Airline group aims to blunt criticism of the industry’s response to COVID-19, educate travelers about enhanced cleaning and procedural changes
Airlines for America,
the industry trade organization, has launched a “Fly Healthy. Fly Smart.” campaign aimed at countering criticism of the industry’s response
to the COVID-19 pandemic by educating travelers about the enhanced cleaning and procedural changes.
The campaign includes an infographic, video, blog posts, social media engagement and an updated web page at AirlinesTakeAction.com.
According to Nicholas Calio, CEO of A4A, since the onset of the health crisis, carriers have been taking substantial, proactive steps –
in many instances exceeding Centers for Disease Control guidance – to protect passengers and employees.
All member airlines have aircraft equipped with HEPA filters, which help generate hospital-grade air quality. In a statement, the airline trade group cited a CDC report that noted, “Because of how air circulates and is filtered on airplanes, most viruses and other germs do not spread easily on flights.”
According to the announcement, only 8.5 percent of current US flights are more than 70 percent full, and 73 percent are less than half full. However according to recent statement from the Transportation Security Administration, that may be changing.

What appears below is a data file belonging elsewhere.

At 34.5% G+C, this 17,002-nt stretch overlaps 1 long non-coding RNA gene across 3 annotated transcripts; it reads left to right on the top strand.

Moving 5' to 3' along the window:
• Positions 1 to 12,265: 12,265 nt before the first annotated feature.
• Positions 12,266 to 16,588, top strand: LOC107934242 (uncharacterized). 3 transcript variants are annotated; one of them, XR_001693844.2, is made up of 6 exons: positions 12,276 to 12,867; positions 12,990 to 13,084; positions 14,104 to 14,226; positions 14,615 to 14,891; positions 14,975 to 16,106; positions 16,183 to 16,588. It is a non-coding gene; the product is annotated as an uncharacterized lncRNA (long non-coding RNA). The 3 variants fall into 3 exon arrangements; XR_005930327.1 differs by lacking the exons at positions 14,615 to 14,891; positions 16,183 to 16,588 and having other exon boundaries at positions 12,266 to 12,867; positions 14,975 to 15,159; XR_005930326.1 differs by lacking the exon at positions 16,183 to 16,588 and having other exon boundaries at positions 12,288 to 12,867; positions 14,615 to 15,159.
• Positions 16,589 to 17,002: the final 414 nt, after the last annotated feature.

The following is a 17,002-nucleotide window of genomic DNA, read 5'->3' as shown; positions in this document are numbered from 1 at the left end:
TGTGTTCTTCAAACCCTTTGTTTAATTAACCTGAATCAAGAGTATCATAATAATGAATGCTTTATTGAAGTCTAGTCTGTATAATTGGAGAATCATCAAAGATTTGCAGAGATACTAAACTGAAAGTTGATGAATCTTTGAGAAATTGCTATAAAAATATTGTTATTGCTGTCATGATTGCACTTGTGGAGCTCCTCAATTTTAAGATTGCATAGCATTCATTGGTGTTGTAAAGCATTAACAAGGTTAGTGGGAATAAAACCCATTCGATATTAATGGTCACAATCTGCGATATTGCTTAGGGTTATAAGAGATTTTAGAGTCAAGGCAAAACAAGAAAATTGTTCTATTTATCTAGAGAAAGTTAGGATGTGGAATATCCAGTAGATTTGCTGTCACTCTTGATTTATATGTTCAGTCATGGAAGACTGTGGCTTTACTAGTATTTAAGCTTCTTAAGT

Last week, The TSA has released a series of new directives
aimed to direct the increasingly recovering traveling public from falling ill from Covid-19. According to TSA administrator David Pekoske, the new rules are intended to “limit physical contact and increase physical distance as much as possible.”
In perhaps the most telling point in the statement, the agency urged passengers to arrive at the airport earlier to allow more time than had been allotted during the height of national shutdowns.
“Individuals who were traveling in the early months of the pandemic became accustomed to arriving at the security checkpoint shortly before their flight departure time,” the statement says. “TSA recommends that travelers no longer do so (or arrive well in advance of their flight) since more people are flying and new procedures such as social distancing have been implemented in airports, potentially adding time to the pre-flight experience.”
Takeaway for travelers and industry analysts: The empty airports and flights with only a handful of passengers are increasingly becoming a thing of the recent past. Despite the uncertainties, more people are flying and more people are going to fly throughout the summer as recovery efforts take hold.